Still, these are manageable problems. The most serious criticism leveled at one-to-one computing programs is that they are add-ons distracting people from what is important in schools. The research literature provides some examples, such as sites where teachers complain that insufficient effort has been made to provide them with high-quality digital resources for instruction. Teachers should not be left on their own to find or develop these materials, classroom by classroom, and resource by resource. Fortunately, such examples seem to be the exception and not the rule. And guides are beginning to be made available to help schools implement one-to-one computing effectively. One, for example, has been published by the Northeast and the Islands Regional Technology in Education Consortium.
Places that adopt one-to-one computing ought to be asking how computers will be used to support the most important functions of schools, because no school can afford to start an expensive and challenging program that is at odds with its core mission. But that is not what is being reported at the nation’s two largest sites of one-to-one computing. To the contrary, there is evidence there that one-to-one programs are helping schools achieve more.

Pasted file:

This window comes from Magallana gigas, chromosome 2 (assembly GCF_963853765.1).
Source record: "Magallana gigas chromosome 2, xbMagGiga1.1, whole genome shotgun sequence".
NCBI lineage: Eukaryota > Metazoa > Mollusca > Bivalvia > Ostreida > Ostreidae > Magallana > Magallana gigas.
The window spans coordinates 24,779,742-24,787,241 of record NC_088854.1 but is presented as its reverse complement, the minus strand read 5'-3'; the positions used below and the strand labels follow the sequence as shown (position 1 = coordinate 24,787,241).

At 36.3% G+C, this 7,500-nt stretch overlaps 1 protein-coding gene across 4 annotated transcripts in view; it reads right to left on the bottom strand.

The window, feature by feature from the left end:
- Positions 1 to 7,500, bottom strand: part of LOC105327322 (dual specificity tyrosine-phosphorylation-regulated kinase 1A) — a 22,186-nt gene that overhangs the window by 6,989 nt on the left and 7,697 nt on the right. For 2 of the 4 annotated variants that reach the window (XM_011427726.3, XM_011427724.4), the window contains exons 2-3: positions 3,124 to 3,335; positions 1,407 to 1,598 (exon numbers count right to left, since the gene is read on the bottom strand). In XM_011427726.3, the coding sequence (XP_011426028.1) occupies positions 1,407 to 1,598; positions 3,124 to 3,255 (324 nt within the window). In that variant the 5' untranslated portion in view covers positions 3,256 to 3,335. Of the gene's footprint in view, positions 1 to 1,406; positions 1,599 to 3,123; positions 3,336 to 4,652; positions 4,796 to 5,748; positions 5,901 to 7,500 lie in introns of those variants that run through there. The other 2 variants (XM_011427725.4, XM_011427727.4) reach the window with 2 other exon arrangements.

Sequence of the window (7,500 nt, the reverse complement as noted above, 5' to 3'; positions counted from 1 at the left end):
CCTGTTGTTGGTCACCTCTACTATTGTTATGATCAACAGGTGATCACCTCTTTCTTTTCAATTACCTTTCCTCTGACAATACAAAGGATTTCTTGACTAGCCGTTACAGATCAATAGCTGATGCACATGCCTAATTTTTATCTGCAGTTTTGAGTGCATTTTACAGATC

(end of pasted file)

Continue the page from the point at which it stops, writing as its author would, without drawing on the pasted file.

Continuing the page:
One thing is certain: The price of technology will continue to drop. Hand-held computers, graphing calculators, and laptops are becoming more sophisticated, cheaper, and smaller. At the Massachusetts Institute of Technology, one visionary has unveiled a $100 laptop for students in developing nations.
We may not be able to predict what the common electronic devices used in schools will look like in five or 10 years. But it is no longer a question of whether every student in our schools will have a powerful computing device to use. The question is when. Will we be prepared to make good use of these devices?
Vol. 25, Issue 15, Pages 26, 36Published in Print: December 14, 2005, as One-to-One Computing